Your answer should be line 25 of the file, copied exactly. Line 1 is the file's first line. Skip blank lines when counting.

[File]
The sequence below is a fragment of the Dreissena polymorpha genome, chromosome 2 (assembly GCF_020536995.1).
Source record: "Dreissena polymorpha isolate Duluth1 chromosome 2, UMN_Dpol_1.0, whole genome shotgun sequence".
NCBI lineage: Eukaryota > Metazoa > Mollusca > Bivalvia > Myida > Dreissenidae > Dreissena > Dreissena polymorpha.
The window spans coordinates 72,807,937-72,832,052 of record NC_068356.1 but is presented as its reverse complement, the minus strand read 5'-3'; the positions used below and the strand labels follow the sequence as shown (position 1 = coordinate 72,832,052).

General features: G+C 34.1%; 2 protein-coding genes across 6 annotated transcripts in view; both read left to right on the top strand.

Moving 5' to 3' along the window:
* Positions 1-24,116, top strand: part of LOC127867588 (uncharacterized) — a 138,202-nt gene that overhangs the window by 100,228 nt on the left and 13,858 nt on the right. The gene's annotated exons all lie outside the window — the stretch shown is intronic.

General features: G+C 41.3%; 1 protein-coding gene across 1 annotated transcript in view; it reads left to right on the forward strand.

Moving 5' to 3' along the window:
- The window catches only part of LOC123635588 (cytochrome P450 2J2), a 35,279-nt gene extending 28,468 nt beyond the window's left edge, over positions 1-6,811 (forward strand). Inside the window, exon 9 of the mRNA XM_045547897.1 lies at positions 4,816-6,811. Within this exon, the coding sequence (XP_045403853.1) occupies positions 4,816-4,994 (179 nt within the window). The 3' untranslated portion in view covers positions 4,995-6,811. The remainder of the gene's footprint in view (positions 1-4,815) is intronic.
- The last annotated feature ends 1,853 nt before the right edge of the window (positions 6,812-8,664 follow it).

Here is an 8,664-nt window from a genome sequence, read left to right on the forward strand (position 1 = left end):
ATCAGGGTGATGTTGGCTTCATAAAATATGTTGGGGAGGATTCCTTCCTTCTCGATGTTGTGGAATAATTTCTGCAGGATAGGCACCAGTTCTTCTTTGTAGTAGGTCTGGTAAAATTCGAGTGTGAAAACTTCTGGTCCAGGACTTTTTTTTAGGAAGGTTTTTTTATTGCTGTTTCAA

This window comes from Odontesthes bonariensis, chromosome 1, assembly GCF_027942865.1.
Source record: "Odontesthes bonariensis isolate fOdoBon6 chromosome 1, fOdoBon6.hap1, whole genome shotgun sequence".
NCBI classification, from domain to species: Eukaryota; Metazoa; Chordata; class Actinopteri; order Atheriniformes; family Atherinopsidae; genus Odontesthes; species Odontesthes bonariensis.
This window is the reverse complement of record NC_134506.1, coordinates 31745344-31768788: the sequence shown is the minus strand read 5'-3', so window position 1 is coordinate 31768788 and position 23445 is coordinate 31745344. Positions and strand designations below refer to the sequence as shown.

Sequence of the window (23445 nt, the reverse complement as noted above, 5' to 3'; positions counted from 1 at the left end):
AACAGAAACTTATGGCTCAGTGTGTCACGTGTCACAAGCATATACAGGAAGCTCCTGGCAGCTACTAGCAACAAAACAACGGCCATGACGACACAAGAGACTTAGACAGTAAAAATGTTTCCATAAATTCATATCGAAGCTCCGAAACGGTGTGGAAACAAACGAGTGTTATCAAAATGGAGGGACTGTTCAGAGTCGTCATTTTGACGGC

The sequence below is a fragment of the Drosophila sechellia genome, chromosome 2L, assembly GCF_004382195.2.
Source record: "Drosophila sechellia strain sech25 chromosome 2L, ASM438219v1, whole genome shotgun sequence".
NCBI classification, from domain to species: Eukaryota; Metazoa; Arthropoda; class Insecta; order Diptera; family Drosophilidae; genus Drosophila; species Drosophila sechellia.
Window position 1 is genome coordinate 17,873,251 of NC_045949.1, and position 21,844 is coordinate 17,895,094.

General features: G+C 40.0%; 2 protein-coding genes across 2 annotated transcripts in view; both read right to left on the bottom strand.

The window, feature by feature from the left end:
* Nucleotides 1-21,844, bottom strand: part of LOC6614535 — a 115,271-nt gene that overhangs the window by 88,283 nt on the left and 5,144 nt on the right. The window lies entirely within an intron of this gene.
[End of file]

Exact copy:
The window, feature by feature from the left end: